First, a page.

Enlarge /. Donald Trump speaks at a press conference in the rose garden on Monday, May 11.
Oliver Contreras / Sipa / Bloomberg via Getty Images
President Donald Trump believes America is the world champion when it comes to coronavirus testing.
"Within a few months, we have developed a test capacity that is unparalleled worldwide and unparalleled, and it is not even scarce," Trump said in a press conference on Monday. He noted that daily tests rose from around 150,000 a day three weeks ago to around 300,000 a day this week, and that the United States was on the right track to surpass 10 million tests this week (we reached this milestone on Thursday reached).
Trump is correct in one respect: the United States has done more corona virus tests than any other country, with the possible exception of China. But with most other measures, the American testing effort is mediocre at best.
Let's start with the per capita test capacity. In his briefing on Monday, Trump said: "We test more people per capita than South Korea, the United Kingdom, France, Japan, Sweden, Finland and many other countries." It is true – hardly – that the US is doing better than these countries.
At the beginning of the corona virus crisis, the United States was a test delay. Regulatory problems slowed the development of tests in February, and as a result we had a lot of catching up to do in late March and April. But in the past month, the US has surpassed a number of other countries per capita.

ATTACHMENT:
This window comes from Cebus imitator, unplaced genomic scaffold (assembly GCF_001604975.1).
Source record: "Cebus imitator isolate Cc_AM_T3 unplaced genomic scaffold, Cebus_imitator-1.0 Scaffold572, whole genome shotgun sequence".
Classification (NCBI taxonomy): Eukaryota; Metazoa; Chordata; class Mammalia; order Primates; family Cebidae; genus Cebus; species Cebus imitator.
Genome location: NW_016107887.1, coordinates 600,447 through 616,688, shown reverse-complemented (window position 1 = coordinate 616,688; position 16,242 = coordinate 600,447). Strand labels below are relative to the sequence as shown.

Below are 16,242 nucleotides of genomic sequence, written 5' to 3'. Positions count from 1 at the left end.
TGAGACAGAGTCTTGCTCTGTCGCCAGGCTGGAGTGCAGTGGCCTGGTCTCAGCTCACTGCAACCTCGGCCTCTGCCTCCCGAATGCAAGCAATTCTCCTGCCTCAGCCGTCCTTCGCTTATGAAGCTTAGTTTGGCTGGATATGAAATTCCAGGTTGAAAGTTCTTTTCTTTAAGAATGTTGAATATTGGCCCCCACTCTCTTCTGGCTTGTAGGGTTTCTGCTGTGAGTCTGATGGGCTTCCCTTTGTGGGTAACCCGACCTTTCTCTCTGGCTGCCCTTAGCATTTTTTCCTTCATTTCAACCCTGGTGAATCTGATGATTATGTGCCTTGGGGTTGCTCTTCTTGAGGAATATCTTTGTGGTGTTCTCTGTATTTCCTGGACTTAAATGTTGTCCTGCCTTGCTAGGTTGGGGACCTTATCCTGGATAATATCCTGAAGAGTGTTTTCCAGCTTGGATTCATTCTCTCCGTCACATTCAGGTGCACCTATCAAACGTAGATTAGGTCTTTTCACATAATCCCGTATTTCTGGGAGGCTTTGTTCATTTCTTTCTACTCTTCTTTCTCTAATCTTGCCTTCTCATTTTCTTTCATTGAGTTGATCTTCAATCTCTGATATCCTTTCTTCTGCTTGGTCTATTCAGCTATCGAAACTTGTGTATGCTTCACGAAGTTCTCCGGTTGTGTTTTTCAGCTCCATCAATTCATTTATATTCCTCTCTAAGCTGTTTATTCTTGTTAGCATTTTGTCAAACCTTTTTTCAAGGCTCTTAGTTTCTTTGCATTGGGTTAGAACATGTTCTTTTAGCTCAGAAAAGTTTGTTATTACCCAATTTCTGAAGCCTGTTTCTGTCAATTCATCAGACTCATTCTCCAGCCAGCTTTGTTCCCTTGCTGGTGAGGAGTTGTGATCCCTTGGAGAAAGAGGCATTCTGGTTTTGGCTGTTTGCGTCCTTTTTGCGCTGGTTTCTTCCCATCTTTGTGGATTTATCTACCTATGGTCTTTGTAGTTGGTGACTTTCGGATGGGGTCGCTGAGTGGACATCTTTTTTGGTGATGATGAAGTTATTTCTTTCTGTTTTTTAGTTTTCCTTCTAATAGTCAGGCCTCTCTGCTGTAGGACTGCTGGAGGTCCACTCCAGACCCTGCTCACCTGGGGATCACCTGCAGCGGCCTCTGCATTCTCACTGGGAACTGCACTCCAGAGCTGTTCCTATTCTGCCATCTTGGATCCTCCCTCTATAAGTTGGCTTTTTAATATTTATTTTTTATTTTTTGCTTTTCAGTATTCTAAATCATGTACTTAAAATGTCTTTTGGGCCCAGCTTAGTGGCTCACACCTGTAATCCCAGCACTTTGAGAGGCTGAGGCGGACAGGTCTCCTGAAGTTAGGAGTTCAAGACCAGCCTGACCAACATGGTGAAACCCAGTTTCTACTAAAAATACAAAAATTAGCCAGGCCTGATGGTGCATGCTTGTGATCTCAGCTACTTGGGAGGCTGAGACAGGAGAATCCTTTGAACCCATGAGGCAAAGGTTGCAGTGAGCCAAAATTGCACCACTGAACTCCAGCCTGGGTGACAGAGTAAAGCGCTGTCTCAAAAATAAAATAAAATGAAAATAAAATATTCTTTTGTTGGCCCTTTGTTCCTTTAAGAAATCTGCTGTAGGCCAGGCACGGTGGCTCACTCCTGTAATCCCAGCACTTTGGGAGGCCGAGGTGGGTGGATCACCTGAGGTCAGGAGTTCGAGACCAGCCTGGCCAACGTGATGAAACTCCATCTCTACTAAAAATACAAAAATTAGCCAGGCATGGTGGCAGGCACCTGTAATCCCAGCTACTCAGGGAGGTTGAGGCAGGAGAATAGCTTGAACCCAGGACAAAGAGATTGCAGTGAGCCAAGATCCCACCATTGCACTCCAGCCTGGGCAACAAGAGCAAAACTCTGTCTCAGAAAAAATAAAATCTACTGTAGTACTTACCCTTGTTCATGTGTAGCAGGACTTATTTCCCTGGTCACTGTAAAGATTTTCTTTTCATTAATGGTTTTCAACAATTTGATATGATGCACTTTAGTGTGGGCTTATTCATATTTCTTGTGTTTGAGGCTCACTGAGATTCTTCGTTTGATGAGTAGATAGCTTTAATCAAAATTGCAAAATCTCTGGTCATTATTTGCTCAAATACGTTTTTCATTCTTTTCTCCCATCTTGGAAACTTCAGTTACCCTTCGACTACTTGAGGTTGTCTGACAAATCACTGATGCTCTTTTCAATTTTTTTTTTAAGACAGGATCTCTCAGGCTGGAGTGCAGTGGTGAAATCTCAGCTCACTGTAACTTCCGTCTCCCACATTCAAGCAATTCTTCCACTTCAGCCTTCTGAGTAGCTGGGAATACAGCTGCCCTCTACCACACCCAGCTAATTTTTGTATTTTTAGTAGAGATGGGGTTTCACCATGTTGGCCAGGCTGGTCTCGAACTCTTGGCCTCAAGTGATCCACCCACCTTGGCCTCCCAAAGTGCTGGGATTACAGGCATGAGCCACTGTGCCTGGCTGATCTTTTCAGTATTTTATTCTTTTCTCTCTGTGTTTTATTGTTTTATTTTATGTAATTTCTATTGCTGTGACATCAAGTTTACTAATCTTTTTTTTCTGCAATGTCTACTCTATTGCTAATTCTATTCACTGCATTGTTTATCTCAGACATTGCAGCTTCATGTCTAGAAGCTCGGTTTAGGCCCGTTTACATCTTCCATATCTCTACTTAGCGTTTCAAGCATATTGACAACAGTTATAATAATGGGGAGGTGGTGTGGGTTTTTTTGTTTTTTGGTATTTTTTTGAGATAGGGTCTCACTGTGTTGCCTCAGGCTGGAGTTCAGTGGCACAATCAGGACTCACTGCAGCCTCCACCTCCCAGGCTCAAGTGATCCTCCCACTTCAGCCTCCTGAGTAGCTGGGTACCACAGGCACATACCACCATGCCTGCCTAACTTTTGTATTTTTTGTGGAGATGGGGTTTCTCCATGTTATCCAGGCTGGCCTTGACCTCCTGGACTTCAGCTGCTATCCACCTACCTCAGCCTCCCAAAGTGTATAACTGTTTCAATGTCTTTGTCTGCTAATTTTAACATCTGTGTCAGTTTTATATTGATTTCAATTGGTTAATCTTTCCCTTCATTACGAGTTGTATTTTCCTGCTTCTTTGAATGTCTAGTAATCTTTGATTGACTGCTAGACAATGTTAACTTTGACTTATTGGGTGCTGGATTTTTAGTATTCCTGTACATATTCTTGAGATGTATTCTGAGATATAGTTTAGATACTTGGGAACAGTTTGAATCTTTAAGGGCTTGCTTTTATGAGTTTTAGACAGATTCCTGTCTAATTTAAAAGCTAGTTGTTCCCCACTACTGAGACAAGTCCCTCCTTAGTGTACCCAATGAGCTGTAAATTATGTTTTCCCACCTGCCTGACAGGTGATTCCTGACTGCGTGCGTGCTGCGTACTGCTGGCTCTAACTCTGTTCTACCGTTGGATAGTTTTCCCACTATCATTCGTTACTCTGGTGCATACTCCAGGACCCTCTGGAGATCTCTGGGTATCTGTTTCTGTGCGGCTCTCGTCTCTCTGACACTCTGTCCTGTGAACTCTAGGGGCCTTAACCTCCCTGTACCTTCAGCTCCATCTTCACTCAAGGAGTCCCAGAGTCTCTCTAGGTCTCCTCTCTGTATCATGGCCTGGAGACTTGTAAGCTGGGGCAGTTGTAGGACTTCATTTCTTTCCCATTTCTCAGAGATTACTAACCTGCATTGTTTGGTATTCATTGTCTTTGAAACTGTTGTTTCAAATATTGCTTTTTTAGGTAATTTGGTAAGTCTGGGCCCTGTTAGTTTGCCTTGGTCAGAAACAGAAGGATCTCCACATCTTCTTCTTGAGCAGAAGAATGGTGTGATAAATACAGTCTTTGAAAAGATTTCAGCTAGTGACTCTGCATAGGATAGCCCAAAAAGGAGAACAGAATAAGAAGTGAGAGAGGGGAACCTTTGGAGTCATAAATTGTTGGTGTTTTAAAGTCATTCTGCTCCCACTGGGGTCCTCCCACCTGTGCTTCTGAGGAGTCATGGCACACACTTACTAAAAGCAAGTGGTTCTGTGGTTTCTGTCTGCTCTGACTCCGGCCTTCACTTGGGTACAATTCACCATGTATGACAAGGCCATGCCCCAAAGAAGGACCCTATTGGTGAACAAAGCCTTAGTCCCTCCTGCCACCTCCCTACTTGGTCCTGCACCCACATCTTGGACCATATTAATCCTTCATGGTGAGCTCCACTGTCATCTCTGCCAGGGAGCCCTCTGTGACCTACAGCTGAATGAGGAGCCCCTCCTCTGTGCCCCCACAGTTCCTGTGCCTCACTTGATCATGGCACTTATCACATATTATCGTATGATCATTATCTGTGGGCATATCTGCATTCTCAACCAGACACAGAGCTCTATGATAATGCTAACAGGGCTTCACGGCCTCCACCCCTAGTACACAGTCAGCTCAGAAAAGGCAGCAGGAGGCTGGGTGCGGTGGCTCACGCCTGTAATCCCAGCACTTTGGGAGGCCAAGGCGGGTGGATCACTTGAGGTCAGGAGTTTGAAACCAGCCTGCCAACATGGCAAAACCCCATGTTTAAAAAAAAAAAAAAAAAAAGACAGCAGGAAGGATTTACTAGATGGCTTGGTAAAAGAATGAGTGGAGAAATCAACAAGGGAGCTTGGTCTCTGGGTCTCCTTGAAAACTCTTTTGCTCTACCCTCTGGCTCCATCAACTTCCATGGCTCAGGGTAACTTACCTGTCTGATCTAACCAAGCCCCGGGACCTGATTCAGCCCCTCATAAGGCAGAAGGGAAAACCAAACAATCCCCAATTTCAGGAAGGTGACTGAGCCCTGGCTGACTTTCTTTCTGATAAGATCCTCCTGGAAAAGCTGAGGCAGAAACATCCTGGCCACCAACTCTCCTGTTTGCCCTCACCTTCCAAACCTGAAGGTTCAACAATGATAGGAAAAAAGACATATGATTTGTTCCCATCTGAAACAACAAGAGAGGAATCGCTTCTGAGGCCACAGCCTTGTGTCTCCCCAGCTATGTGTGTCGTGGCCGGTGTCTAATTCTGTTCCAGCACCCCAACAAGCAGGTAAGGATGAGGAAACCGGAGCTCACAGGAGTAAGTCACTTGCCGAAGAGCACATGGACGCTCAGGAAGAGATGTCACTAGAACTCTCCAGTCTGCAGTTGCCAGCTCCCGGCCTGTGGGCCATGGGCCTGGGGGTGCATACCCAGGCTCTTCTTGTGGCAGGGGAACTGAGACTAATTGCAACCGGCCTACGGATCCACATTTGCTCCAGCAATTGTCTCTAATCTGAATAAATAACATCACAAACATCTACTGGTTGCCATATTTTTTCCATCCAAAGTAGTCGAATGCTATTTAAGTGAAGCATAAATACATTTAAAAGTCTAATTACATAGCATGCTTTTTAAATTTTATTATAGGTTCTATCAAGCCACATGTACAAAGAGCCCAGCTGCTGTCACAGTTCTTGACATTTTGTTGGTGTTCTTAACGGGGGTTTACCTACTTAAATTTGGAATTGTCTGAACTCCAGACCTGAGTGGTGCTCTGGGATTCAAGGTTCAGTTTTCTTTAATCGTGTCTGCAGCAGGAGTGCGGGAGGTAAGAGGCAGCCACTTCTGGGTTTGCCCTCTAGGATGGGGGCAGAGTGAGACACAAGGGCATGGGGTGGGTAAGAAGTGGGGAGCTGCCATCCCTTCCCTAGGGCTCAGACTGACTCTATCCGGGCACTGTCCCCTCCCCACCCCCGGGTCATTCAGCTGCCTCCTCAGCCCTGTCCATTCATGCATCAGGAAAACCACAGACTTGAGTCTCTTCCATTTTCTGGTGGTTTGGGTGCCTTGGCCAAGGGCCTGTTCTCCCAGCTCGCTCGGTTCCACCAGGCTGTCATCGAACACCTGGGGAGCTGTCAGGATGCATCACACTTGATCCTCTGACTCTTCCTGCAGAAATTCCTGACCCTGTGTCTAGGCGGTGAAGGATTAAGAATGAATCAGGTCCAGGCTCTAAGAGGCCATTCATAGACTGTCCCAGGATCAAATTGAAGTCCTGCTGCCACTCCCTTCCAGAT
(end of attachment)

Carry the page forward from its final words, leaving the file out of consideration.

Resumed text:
However, the US is far from leading the world in per capita testing. Denmark, Russia, Australia and several other countries do more tests per person than the United States.
The bigger problem, however, is that per capita testing isn't the best way to assess a country's testing performance. Ultimately, what matters is not tests per person, but tests per person that are positive for COVID-19 because you need a high ratio to get a clear picture of the progress of the pandemic. And in that regard, the US is still way behind:
The United States is the world leader in the absolute number of coronavirus tests, with more than 10 million completed. But we are also the world leader in confirmed coronavirus cases with more than 1.4 million. If you divide 10 million by 1.4 million, you get about seven tests per coronavirus case. Other countries have had far more testing capacity in the course of their epidemics.
A lack of testing capacity particularly hindered our efforts to combat COVID in March and early April. At that time, testing focused on severe COVID-19 cases and healthcare workers as we didn't have enough tests for others. People with milder COVID-like symptoms were often sent home without a test, and there was little or no spare capacity to test friends, family, and co-workers who had been exposed to COVID-19 patients.
Fortunately, America's testing rate has improved over time. For example, on Thursday there were 366,944 test results that produced 25,203 new confirmed cases. That is a ratio of more than 14 tests per confirmed case. In other words, about 6.9 percent of the coronavirus tests performed yesterday were positive.
This is a good sign, as extensive testing is helpful to control the spread of the coronavirus – especially when some states begin to relax the quarantine restrictions. But it's not time to declare victory. The countries with the best track records in the fight against corona virus – countries like Taiwan, South Korea, Australia and New Zealand – have done dozens of tests for each infection. Since many states are loosening their blocking rules, there is also a risk that the infections will increase again. In this case we want to be ready with enough free test capacity.